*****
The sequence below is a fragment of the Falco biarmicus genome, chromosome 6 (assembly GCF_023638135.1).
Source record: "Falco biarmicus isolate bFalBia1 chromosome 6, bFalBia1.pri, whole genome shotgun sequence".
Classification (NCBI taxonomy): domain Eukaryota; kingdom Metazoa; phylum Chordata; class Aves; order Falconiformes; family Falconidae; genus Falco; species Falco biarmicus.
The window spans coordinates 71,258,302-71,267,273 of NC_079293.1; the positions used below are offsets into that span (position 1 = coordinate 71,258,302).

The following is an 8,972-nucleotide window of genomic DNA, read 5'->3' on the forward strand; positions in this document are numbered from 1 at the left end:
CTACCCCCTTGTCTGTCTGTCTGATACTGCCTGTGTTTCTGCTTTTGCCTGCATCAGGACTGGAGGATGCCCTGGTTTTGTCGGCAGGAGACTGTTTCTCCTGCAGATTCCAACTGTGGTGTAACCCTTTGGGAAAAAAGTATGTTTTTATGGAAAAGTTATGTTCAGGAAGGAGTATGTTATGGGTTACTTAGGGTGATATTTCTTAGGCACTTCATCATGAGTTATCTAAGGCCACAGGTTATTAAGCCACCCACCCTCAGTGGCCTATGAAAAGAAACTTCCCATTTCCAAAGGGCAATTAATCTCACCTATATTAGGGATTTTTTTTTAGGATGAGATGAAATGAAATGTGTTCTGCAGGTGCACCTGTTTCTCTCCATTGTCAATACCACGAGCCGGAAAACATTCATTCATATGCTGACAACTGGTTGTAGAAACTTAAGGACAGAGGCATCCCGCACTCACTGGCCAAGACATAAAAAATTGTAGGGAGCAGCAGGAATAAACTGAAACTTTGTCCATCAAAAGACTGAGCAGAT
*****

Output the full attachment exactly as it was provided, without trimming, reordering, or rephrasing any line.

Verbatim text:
The sequence below is a fragment of the Falco biarmicus genome, chromosome 6 (assembly GCF_023638135.1).
Source record: "Falco biarmicus isolate bFalBia1 chromosome 6, bFalBia1.pri, whole genome shotgun sequence".
Classification (NCBI taxonomy): domain Eukaryota; kingdom Metazoa; phylum Chordata; class Aves; order Falconiformes; family Falconidae; genus Falco; species Falco biarmicus.
The window spans coordinates 71,258,302-71,267,273 of NC_079293.1; the positions used below are offsets into that span (position 1 = coordinate 71,258,302).

The following is an 8,972-nucleotide window of genomic DNA, read 5'->3' on the forward strand; positions in this document are numbered from 1 at the left end:
CTACCCCCTTGTCTGTCTGTCTGATACTGCCTGTGTTTCTGCTTTTGCCTGCATCAGGACTGGAGGATGCCCTGGTTTTGTCGGCAGGAGACTGTTTCTCCTGCAGATTCCAACTGTGGTGTAACCCTTTGGGAAAAAAGTATGTTTTTATGGAAAAGTTATGTTCAGGAAGGAGTATGTTATGGGTTACTTAGGGTGATATTTCTTAGGCACTTCATCATGAGTTATCTAAGGCCACAGGTTATTAAGCCACCCACCCTCAGTGGCCTATGAAAAGAAACTTCCCATTTCCAAAGGGCAATTAATCTCACCTATATTAGGGATTTTTTTTTAGGATGAGATGAAATGAAATGTGTTCTGCAGGTGCACCTGTTTCTCTCCATTGTCAATACCACGAGCCGGAAAACATTCATTCATATGCTGACAACTGGTTGTAGAAACTTAAGGACAGAGGCATCCCGCACTCACTGGCCAAGACATAAAAAATTGTAGGGAGCAGCAGGAATAAACTGAAACTTTGTCCATCAAAAGACTGAGCAGAT